Myrkvifiörd

I thought it was about time I wrote down a few words in relation to my most recent work; Myrkvifiörd. So I'll start from the beginning!

During 2017, my photography was in a state of flux. Not in a negative way, more a combination of exhaustion after Partition, not having the need for the meditative nature of my photography and not being able to find work that I was interested in. However, as the year developed, the requirement to find something grew.

So, what was the photography specification I was after? Something closer to home was required. Young family and limited time meant that this was essential. I also wanted a diverse subject matter. Not too loose in that it became vague, but broad enough to allow self-nterpretation and creativity.  The search began, both visually and mentally for a project that fitted the above criteria, but more importantly an assignment that would excite me.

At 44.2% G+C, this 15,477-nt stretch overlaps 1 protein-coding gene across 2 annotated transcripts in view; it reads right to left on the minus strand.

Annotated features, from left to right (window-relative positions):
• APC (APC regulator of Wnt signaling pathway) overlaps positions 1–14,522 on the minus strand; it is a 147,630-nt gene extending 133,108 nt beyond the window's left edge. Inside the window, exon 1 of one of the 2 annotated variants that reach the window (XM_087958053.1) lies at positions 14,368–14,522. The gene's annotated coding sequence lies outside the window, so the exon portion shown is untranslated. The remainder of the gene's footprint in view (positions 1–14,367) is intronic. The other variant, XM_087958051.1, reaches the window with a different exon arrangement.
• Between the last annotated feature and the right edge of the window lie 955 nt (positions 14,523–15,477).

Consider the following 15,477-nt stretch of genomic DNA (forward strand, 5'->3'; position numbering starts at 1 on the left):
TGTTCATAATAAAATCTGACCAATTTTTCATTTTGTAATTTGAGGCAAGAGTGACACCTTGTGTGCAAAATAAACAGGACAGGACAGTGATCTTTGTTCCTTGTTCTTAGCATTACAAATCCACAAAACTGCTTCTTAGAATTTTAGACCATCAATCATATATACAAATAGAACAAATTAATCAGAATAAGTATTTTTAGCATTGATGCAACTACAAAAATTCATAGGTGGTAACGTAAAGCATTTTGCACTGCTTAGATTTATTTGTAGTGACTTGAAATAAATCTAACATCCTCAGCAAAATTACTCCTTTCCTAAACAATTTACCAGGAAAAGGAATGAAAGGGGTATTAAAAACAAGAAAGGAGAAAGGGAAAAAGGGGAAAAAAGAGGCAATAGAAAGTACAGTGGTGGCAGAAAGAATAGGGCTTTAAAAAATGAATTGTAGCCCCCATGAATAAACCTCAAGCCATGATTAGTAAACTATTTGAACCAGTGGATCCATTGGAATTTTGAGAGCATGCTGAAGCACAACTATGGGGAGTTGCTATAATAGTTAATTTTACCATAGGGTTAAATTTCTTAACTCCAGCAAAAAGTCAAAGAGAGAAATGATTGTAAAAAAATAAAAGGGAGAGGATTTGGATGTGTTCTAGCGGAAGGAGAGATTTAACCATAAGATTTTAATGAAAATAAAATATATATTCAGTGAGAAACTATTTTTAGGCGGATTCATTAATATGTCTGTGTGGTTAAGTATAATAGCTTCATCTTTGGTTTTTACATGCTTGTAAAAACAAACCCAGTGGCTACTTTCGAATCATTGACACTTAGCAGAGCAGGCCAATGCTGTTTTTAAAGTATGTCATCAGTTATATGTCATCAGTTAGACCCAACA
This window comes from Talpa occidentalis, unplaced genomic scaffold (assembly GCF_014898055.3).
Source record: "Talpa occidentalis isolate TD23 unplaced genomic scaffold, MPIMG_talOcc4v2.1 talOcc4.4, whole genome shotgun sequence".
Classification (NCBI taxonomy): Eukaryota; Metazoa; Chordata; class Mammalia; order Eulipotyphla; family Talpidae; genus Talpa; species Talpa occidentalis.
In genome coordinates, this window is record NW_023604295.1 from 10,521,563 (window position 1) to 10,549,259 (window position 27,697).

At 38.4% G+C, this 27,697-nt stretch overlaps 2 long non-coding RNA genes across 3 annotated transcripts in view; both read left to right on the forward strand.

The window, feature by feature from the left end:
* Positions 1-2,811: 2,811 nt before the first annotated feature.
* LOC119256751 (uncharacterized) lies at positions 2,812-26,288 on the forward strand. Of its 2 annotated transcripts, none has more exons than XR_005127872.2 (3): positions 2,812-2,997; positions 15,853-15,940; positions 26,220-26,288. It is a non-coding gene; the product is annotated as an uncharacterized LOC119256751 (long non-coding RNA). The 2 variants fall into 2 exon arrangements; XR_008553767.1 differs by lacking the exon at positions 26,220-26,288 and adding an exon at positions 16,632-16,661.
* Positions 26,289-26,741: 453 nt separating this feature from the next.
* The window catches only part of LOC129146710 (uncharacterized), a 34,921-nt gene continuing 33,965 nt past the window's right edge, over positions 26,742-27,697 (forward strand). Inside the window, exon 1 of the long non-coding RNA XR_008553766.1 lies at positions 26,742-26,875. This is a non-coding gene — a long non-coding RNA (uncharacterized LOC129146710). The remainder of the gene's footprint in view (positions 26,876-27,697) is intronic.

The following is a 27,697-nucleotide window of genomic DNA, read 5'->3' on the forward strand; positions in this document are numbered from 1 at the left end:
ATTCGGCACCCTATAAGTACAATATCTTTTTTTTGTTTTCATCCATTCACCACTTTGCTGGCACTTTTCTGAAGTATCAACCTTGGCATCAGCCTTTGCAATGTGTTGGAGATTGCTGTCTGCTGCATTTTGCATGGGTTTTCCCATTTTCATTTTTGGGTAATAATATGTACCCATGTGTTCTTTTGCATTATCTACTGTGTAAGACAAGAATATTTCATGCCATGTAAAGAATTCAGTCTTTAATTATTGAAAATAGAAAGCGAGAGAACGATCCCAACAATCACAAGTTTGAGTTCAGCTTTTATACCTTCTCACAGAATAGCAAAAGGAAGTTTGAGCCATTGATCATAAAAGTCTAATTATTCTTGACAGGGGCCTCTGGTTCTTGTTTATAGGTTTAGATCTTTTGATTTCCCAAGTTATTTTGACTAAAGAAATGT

And here we are, with the Firth of Forth and all that it brings being the focus of my efforts over the coming 18 months. I'm now 6 months in and the direction of the work is starting to take hold.  The work so far is providing a fairly accurate general picture of the diverse landscape that Forth holds.

What is the Firth of Forth anyway? Well it's geographic identity is one of a fjord. It lies on the eastern side of Scotland, with its main population in the capital city of Edinburgh. However it is much more than the holder of Scotland's second biggest city. It contains a diverse landscape both physically and demographically. It is the epicenter of industry, economy and tourism; aswell as little elements of everything thrown inbetween. It is home to thousands of people, dozens of towns and villages and the home to a multitude of wildlife.

The name Myrkvifiörd is the old Norse name for the Forth. It also contains in the title the geographic feature that it describes. So it's a title I used as it identifies with its form, has heritage but also provides slight intrigue into the work.

I've shown a few images below. If I'm honest, most are sketches. They demonstrate the intense level of research of the miles of coastline and islands that require to be explored. Some may get used in the final work, but most will be re-shot or left alone for a long time.

Let's see where the whole thing takes me... However I'm enjoying the whole process thoroughly.